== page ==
Canadian Xennials — those aged between 34 and 40 — are too overwhelmed by financial obligations to contribute as much as they would like to retirement savings, according to a survey conducted on behalf of the Toronto-Dominion Bank (TD).

Approximately three-quarters (74%) of Xennials — the micro generation born between 1977 and 1983 who neither fit in with Generation X nor millennials — say they aim to allot more money to retirement savings, but other financial obligations take precedence.

For example, Xennials say they’re too overwhelmed by juggling monthly bills (60%), paying off credit cards and personal loans (44%), mortgage payments (33%), child-care costs (24%), home maintenance costs (22%) and repaying school loans (13%).

“We can all have the best of intentions when it comes to preparing for retirement, but then life gets in the way and we start to feel the retirement savings squeeze,” says Jennifer Diplock, associate vice president of personal savings and investing with TD Canada Trust, in a statement. “Monthly bills fall due or we are faced with a loan repayment and that can mean we end up contributing less than we should towards our retirement.”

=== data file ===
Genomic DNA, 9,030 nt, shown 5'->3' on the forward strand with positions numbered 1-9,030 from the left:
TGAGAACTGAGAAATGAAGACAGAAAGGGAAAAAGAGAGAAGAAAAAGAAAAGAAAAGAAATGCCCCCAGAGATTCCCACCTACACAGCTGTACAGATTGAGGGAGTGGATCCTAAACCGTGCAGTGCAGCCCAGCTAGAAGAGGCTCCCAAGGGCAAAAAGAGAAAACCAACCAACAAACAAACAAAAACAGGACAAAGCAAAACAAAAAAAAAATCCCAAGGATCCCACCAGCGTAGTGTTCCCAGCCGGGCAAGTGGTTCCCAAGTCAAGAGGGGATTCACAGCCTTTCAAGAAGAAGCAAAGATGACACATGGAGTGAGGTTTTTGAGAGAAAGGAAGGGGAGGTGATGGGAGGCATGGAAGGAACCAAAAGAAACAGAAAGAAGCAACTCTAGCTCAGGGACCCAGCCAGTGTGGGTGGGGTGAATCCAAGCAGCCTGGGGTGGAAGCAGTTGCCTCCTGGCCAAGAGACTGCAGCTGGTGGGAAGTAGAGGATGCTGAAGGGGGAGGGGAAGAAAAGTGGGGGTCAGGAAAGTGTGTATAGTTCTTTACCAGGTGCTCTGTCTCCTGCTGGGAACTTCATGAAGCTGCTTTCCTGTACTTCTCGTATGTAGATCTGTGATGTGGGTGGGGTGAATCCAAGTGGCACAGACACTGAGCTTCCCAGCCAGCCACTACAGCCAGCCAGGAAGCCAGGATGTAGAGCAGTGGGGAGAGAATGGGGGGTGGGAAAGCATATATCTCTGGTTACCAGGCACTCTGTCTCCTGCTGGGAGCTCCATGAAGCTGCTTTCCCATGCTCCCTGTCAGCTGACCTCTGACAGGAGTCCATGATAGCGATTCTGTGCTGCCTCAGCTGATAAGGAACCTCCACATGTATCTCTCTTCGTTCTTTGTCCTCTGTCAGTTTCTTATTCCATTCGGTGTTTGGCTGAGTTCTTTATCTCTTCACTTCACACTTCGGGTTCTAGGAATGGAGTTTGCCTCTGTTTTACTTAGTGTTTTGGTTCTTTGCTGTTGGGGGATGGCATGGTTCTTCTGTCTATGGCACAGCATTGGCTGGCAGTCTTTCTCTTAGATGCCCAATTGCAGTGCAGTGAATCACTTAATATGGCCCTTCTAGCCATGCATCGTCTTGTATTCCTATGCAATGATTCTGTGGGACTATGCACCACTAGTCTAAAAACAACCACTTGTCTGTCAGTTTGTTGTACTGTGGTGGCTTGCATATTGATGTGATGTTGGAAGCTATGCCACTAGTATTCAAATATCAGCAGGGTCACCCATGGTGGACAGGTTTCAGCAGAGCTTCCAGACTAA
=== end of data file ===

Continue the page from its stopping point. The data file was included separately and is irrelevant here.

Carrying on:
Although most Xennials know they’re not too young to start saving for retirement — only 16% of this demographic still hold that belief — they’re still not saving as much as they’d prefer. According to the study, 77% of Xennials say they will either start contributing or contributing more to their retirement savings in the next five years.

As a result, many Xennials don’t feel good about their current financial standing. About half of Xennials describe themselves as feeling uncertain (52%) or unprepared (49%) for their retirement.

Furthermore, the survey reveals that Xennials aren’t entirely alone in feeling financially squeezed. For example, although 60% of Xennials say they can’t save money due to monthly bills, 62% of Canadians, overall, say they also share this dilemma.

For the study, TD commissioned Toronto-based Environics Analytics Group Ltd. to conduct an online survey among 2,500 adults from Oct. 26 to Nov. 3. About 558 of survey participants were classified as Xennials.

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